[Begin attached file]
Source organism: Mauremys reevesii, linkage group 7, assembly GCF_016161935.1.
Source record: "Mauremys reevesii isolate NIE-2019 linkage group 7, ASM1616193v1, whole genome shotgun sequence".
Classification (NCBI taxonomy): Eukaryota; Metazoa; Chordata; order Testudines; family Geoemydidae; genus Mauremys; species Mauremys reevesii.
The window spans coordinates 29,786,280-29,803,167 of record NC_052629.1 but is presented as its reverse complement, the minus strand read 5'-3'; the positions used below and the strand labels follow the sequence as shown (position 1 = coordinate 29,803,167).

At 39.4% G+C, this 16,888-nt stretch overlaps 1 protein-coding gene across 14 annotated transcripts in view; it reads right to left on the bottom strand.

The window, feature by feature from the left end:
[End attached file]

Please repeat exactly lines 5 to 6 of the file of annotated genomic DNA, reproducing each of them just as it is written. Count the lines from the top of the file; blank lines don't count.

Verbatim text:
At 39.4% G+C, this 16,888-nt stretch overlaps 1 protein-coding gene across 14 annotated transcripts in view; it reads right to left on the bottom strand.

The window, feature by feature from the left end: